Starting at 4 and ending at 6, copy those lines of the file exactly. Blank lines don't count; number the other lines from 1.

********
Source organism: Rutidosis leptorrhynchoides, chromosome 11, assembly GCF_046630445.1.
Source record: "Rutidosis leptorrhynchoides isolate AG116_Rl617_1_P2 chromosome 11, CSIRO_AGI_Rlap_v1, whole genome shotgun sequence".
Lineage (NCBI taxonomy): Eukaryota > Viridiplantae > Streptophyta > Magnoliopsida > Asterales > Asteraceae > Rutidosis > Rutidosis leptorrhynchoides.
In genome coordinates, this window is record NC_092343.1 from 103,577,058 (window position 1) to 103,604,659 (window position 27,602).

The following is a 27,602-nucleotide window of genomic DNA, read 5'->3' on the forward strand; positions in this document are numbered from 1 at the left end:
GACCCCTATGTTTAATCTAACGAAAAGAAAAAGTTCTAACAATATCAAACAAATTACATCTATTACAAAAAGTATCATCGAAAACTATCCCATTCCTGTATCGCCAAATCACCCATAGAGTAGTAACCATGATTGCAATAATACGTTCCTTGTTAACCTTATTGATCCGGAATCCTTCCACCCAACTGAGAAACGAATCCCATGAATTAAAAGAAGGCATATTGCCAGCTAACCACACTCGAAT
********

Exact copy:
In genome coordinates, this window is record NC_092343.1 from 103,577,058 (window position 1) to 103,604,659 (window position 27,602).

The following is a 27,602-nucleotide window of genomic DNA, read 5'->3' on the forward strand; positions in this document are numbered from 1 at the left end:
GACCCCTATGTTTAATCTAACGAAAAGAAAAAGTTCTAACAATATCAAACAAATTACATCTATTACAAAAAGTATCATCGAAAACTATCCCATTCCTGTATCGCCAAATCACCCATAGAGTAGTAACCATGATTGCAATAATACGTTCCTTGTTAACCTTATTGATCCGGAATCCTTCCACCCAACTGAGAAACGAATCCCATGAATTAAAAGAAGGCATATTGCCAGCTAACCACACTCGAAT